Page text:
At our recent Smart Manufacturing Summit in Indianapolis, supply chain disruption was very much top of mind among the CEOs that were on hand from across the country. In a presentation from Roche Diagnostics, we heard how they’ve embarked on dramatic overhauls of their supply chains that were prompted and accelerated by their response to Covid.
The onset of the pandemic in early 2020 created an “all-hands-on-deck moment” across the North American headquarters for the world’s largest biotech company, headquartered in Switzerland, said Matt Sause, president and CEO of Roche Diagnostics North America. He leads more than 3,000 people in Indianapolis who develop and make diagnostic products for cancer, cardiac health and other conditions—as well as infectious diseases.
Suddenly, Roche was being called upon to supply six times its previous volume of polymerase-chain reaction (PCR) tests for the coronavirus that comprised the front line in health authorities’ arsenal. “This had been a low-volume business,” Sause told the summit. “One of our instruments that does Covid-19 testing has 23,000 individual parts and takes seven to 10 days to assemble—it’s the size of a small SUV.”
Yet, Sause said, the company “went from the first knowledge of the Covid-19 [genetic] sequence to [federal] authorization of our tests within six weeks. We did some manufacturing scale-up at risk of knowing we were still just validating the product, but we were well aware we had to get the test out as soon as possible.”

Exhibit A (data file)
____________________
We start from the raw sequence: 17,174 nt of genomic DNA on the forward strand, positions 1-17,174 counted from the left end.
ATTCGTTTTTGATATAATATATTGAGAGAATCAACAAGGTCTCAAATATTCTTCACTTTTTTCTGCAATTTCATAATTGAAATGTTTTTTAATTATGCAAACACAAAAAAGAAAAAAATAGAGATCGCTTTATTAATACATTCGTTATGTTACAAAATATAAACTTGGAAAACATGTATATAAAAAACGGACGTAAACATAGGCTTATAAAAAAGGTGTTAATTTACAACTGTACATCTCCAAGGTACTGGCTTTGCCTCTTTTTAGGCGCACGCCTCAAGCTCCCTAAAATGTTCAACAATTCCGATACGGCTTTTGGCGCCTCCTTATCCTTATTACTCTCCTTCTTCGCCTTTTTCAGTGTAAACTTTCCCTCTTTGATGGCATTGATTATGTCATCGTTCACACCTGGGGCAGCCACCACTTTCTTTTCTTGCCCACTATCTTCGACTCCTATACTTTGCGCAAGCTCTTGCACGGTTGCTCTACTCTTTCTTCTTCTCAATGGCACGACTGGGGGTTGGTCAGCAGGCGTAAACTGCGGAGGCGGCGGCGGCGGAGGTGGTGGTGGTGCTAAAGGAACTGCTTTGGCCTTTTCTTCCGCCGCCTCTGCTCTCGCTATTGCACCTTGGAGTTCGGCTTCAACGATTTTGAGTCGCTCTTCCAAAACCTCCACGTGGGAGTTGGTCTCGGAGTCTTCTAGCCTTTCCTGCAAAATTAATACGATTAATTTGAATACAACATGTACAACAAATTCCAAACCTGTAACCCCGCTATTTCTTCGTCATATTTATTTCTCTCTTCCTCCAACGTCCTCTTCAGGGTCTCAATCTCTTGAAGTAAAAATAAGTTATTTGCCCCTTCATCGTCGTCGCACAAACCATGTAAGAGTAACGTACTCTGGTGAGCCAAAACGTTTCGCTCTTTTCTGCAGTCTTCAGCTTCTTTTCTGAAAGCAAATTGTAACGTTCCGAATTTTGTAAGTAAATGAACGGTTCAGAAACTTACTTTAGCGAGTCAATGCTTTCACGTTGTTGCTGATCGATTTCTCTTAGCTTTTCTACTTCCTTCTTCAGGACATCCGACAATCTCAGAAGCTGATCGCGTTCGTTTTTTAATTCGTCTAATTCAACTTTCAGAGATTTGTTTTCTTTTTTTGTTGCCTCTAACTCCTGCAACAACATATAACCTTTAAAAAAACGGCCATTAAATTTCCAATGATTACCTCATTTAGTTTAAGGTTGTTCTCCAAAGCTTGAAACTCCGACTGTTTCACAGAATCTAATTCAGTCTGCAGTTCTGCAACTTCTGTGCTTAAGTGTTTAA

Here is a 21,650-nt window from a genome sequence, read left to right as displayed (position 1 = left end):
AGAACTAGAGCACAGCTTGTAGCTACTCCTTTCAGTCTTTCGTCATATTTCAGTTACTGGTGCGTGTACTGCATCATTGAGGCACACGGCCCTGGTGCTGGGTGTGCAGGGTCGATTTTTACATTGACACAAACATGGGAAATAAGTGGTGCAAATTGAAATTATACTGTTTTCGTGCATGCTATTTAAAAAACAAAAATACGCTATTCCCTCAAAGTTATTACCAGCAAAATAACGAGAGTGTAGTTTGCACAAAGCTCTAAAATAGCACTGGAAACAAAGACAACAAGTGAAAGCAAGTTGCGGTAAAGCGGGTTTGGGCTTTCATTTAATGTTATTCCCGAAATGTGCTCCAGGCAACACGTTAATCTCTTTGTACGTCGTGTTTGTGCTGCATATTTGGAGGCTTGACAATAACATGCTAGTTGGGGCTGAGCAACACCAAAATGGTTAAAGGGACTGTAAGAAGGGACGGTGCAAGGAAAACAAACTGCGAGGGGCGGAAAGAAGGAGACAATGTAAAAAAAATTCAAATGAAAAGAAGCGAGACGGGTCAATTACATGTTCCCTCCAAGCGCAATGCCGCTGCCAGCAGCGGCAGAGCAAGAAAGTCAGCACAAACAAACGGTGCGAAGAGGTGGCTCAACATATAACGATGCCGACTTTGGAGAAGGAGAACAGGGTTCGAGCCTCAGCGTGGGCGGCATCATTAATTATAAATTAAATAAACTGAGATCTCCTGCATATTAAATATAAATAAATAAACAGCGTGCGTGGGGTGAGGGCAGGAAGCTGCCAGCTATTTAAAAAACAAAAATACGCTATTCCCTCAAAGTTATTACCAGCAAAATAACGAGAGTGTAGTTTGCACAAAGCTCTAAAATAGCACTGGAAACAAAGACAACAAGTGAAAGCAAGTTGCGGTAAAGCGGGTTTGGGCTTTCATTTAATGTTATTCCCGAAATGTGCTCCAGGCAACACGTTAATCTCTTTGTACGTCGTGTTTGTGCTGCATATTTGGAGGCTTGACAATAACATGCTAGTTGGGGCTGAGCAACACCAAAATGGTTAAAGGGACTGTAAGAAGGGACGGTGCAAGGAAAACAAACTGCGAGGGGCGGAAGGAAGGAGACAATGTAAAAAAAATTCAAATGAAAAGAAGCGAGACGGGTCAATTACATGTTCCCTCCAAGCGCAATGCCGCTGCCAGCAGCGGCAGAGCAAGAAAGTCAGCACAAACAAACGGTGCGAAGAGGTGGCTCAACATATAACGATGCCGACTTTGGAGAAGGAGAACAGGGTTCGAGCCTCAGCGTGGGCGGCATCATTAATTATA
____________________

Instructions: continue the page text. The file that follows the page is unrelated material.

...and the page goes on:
Some of his top tips from the experience:
1. Corral a team: Sause pulled in a small, highly dedicated team for pandemic response consisting of “the best talent from anywhere in the organization,” he said.
2. Spread the risk: Roche boosted its global supplier network, squeezing a typical 18-month process into as little as nine months, and created supply-chain redundancies “across items we knew were absolutely critical.”
3. Tighten the chain: Roche learned the importance of creating full collaboration and transparency with suppliers and of disengagement from the company’s previous just-in-time inventory focus: When customers needed PCR tests, they had to be available.
4. Leverage purpose: Roche hired hundreds more people in Indianapolis and a New Jersey manufacturing site to scale up PCR test output. That included a big push to quickly add managerial and executive talent, which was assisted by the searing importance of the work that Roche was doing. Talk about corporate purpose. “It really focused on the proposition of working for an organization with a mission and an ability to impact the health-care environment in the U.S. and globally,” Sause said. “We were able to recruit talent from competitors.”
5. Care enough: Simple thoughtfulness also helped Roche’s team get through: The company gave flight upgrades and free dry cleaning to field engineers whose roles demanded they be in hospitals and clinics as the pandemic raged.
As a leader, Sause learned about “when there isn’t sufficient data to make decisions with adequate certainty to the outcome. You have to use past experiences to plumb up future decisions. When do you obey your gut; when do you look for more data? Having to constantly toggle between those two things has been an absolute challenge.”